International Door & Operator Industry

NOV-DEC 2015

Garage door industry magazine for garage door dealers, garage door manufacturers, garage door distributors, garage door installers, loading docks, garage door operators and openers, gates, and tools for the door industry.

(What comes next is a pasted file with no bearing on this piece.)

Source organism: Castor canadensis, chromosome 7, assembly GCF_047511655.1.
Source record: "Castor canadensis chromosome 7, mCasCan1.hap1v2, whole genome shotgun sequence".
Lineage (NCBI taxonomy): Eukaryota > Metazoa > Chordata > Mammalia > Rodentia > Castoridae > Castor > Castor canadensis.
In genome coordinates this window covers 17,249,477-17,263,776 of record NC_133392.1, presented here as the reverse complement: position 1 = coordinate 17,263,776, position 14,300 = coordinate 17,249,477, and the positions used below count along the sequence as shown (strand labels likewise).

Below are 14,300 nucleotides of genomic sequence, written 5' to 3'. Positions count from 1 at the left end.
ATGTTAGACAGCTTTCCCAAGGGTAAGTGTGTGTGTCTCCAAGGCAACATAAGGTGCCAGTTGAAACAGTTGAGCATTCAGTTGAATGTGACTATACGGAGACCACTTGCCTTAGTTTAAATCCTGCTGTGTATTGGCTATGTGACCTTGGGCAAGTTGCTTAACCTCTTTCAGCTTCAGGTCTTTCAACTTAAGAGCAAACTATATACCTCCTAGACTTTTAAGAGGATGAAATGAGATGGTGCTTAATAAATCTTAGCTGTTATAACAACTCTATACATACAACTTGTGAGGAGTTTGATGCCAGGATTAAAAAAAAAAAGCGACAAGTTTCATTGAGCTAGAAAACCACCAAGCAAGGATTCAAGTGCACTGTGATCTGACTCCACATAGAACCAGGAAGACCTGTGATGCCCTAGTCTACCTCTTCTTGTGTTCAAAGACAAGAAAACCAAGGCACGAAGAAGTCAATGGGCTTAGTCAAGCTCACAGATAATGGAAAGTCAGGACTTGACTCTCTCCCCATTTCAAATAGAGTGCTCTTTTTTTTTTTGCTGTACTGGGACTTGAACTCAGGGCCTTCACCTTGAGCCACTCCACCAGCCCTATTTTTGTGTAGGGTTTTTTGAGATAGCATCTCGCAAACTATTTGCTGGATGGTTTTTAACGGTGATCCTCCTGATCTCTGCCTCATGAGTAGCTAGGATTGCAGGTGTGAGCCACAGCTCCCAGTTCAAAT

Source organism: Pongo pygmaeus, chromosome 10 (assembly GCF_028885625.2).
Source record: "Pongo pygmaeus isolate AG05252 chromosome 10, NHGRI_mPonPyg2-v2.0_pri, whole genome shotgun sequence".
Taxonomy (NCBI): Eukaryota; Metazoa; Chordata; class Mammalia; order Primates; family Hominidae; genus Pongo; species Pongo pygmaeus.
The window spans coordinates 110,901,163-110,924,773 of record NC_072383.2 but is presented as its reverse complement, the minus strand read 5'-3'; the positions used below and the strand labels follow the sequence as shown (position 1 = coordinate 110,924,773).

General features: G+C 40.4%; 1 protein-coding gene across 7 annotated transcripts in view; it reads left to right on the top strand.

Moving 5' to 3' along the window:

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productivity as measured by sales per installer or serviceman or installation or service crew. To calculate this, we need a labor rate for each sales category. The labor rates used below are hypothetical. Also, for the sake of simplicity, labor burden (FICA, SUTA, FUTA, health insurance, 401 k expense and vacation and holiday costs is arbitrarily set at 38% above the hourly labor rate. It is acknowledged that many larger dealers pay residential installers on a piece rate, but we are assuming our overall hourly rate is reasonable for the industry. Likewise, labor rates vary from region to region and differ between rural and urban areas. Chart #2 below shows labor rates used for each type of sale: Chart #2 Using the labor as a percentage from Chart #1 and using the fully burdened labor rate from Chart #2 above, industry acceptable productivity goals can be determined, displayed as sales per installer or serviceman (or crews). Simply divide the fully burdened labor rate by the desired percentage of labor per type of sale. Note that in Chart #2 it is assumed both the commercial installations and the commercial service work is done by a two-man crew. A lead tech and a helper are paired as a crew. See Chart #3 below: Chart #3 Pushing numbers around can be interesting and also point a dealer towards a more proftable strategy. However, least a smaller dealer look at the sales per installer or service tech or by commercial installation or service crew in disbelief (Chart #3), it is important to point out situations that can adversely affect productivity. 60 International Door & Operator Industry™ 1. The smaller the garage door dealer, the harder it is to meet the productivity dollars per sale type as shown in Chart #3. This is because of increased windshield time for dealers with fewer vehicles than larger dealers. Larger dealers with more installation or service vehicles can schedule with less travel time than can smaller dealers trying to service a large area. 2. Scheduling is a key component to increasing productivity. Schedulers must understand management's productivity goals. A scheduler must constantly look at both units to be installed per day, dollars to be billed per installer or serviceman (or crew) per day and be aware of individual skills of each feld tech to assure productivity goals are met. 3. Better installation or service vehicles and superb tools and equipment will increase productivity, both because of increased effciency and because of enhanced feld tech morale. 4. Increasing productivity is a team effort. A scheduler cannot schedule work he does not have. Therefore, sales personnel must be part of the team. Also, unreported feld conditions are the responsibility of the sales person handling the job. Field technicians arriving at a job with bad jambs, a pipe across the header preventing spring attachment or providing enough headroom, or a failure to order high lift resulting in long hang iron drops is not the fault of the installer, but rather a failure by the sales person who sold the job. 5. More training given to installers and service techs will increase productivity. Consider asking key vendors to provide annual training sessions on complex or new products. Well-trained and well-informed feld personnel will increase productivity. 6. Finally, safety always pays. When safety is embraced as a core concern of management, and adhered to by feld techs, productivity increases. John E. Zoller and David H. Bowen comprise Zoller Consulting, Inc. of Wooster, Ohio. Zoller Consulting provides consultation of managerial effectiveness and fnancial performance of construction related businesses. They also offer customized seminars and training sessions. In addition, Zoller Consulting provides acquisition management, including fnding buyers or sellers, locating funding sources, transaction structuring, and negotiating and organizing the transition to new ownership. Contact Zoller Consulting, Inc. at 330.262.8500 or John@zollerconsultinginc.com. Type of Sale Hourly Rate Times Burden of 38% (x .38) Fully Burdened Labor Rate Residential Builder $14.50 $5.51 $20.01 Residential Retro $15.75 $5.99 $21.73 Residential Service $17.30 $6.57 $23.87 Commercial $17.90 $6.80 $24.70 Commercial Helper $14.25 $5.42 $19.67 Commercial Service $20.60 $7.83 $28.43 Type of Sale Hourly Rate Times Burden of 38% (x .38) Fully Burdened Labor Rate Residential Builder $20.01 10.0 $400,200 Residential Retro $21.73 13.0 $334.308 Residential Service $23.87 25.0 $190,960 Commercial (Per 2 Man Crew) $44.37 17.0 $522,000 Commercial Service (Per 2 Man Crew) $50.51 24.0 $420,917 "When safety is embraced... and adhered to by feld techs, productivity increases." (continued from page 59) MANAGEMENT

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